where do hot dogs come from


Friday, December 21:

Last Saturday we visited the Streit Double-J herd share dairy in southwestern Ohio.  It was a fact-finding mission, an opportunity to see someone else’s micro-dairy and ponder their methods.  It gave us much food for thought.  Mr. and Mrs. Streit were very gracious and gave us a long two hours of advice, information, and encouragement.

When did the American farmer so lose sympathy with his animals that confinement operations became possible?  How did we come to believe that a cow confined to a concrete-floored stall and fed machine-harvested forage, grain, and even processed chicken-house litter, was as good as a cow loose in a grass pasture?  How could anyone convince us that milk from the former animal was identical with milk from the latter?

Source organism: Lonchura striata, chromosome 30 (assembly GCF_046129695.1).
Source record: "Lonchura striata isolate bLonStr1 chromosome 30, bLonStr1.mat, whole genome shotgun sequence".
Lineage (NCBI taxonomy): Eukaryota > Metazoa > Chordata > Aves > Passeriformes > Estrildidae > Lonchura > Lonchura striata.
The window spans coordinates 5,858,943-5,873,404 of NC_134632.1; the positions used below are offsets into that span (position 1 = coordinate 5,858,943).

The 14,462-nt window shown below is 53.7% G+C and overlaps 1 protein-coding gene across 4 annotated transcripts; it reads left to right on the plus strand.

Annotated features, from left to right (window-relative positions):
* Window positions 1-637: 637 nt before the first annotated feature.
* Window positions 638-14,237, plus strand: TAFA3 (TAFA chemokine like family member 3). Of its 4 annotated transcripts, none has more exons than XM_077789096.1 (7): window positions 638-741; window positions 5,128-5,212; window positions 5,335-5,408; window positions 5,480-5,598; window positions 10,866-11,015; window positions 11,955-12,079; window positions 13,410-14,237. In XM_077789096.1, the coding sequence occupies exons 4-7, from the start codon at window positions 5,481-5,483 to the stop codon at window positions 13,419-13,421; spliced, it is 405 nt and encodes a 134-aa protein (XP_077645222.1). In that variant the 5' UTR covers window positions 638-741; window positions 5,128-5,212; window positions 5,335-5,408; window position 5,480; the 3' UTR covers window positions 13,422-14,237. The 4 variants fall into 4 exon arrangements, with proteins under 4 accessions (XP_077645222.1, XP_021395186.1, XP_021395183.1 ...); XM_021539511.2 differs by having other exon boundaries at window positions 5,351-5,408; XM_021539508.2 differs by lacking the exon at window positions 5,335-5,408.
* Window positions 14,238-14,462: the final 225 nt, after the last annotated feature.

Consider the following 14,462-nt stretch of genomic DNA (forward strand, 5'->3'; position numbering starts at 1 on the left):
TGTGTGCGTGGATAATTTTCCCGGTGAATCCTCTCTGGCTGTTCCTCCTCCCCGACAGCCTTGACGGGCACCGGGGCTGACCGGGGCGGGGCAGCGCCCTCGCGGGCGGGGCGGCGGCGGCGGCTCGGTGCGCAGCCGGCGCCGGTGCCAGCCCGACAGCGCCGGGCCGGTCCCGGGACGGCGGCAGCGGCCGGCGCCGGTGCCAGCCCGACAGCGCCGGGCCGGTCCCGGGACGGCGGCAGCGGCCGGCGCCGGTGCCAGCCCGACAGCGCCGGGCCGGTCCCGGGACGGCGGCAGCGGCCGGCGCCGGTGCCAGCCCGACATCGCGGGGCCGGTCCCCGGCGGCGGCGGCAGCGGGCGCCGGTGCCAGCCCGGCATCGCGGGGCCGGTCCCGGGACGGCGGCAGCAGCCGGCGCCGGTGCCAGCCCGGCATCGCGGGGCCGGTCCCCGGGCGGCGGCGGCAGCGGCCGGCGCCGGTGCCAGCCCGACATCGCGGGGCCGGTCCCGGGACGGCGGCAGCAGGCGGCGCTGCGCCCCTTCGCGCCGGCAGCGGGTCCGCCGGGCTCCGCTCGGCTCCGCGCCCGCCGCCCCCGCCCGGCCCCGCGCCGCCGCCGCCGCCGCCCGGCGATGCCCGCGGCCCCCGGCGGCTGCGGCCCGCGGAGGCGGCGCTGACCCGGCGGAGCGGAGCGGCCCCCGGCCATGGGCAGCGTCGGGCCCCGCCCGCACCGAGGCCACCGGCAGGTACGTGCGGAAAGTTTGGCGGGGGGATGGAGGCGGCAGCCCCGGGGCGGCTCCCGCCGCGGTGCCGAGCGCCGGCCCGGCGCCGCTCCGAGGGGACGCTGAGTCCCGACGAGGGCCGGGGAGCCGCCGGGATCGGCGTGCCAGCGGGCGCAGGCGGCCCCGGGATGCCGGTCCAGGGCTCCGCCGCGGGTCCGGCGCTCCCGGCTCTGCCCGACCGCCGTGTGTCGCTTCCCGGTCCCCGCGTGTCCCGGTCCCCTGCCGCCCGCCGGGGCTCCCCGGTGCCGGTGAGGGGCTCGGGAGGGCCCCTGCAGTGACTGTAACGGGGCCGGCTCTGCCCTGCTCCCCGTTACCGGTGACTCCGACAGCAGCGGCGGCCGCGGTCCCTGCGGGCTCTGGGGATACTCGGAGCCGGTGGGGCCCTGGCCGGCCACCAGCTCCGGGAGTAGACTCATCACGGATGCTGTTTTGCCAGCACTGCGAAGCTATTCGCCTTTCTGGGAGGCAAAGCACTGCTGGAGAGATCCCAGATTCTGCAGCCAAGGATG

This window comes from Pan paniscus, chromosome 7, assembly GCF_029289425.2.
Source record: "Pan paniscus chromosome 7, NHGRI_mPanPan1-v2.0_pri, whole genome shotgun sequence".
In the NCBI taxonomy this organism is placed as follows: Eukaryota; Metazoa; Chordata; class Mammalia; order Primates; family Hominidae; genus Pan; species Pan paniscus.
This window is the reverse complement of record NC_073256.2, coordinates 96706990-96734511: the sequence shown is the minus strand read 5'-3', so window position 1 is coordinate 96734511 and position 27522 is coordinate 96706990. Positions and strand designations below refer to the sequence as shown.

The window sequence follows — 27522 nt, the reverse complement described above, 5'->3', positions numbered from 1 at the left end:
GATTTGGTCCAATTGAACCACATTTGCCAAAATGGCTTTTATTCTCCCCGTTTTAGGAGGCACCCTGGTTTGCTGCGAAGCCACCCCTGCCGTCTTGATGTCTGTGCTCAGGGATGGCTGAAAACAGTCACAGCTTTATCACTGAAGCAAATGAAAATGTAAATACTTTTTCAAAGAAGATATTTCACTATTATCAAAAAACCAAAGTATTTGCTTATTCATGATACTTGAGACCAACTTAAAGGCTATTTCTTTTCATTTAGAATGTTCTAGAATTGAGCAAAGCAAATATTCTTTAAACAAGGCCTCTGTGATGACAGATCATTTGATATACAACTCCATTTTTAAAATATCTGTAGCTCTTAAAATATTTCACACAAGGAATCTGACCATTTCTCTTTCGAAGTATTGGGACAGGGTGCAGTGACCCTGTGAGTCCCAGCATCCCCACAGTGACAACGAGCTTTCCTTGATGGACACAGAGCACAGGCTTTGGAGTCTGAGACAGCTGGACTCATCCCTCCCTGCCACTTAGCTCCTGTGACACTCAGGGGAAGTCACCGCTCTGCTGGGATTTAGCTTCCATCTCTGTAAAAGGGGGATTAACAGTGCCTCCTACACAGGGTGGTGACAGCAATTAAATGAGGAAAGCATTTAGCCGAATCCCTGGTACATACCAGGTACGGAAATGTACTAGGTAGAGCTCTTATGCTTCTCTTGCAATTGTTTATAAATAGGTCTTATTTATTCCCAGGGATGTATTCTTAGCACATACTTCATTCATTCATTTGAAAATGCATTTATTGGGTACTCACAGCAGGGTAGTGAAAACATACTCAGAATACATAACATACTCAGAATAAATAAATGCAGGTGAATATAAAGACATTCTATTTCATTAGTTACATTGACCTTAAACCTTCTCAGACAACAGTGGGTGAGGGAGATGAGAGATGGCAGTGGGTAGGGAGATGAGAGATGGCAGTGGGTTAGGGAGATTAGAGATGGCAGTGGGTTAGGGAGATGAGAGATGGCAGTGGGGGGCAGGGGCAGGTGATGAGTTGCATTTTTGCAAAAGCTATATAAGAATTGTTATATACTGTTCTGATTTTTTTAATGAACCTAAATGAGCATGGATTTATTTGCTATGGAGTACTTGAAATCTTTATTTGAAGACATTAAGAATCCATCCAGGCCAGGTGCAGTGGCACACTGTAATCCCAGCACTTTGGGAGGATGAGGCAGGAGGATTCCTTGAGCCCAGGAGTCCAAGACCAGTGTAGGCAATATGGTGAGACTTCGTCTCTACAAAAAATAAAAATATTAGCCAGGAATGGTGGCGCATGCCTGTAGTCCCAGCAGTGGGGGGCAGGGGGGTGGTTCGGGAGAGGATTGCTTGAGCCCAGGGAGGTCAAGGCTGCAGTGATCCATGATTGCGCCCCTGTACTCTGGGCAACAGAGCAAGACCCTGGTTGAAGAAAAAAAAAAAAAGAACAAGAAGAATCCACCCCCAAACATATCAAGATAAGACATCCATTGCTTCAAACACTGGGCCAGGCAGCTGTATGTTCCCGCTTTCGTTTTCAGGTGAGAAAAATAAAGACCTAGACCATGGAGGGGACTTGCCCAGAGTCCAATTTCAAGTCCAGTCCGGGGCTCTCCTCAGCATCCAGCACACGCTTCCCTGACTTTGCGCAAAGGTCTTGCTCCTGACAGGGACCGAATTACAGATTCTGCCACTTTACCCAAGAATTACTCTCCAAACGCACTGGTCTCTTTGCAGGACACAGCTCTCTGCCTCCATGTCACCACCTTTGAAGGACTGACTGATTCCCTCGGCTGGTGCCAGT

The fact is, most people don’t image their food alive and growing; for them food is a processed product that comes into being in its packaging.  And the methods for producing it, which the consumer knows nothing of and seldom tries to imagine, are determined wholly by considerations of enormous scale and unlimited profitability.

If they can figure out how to process the contents of stadium wastebaskets into something that looks and smells like food, they will begin to make it, and the American omnivore will buy it and eat it.

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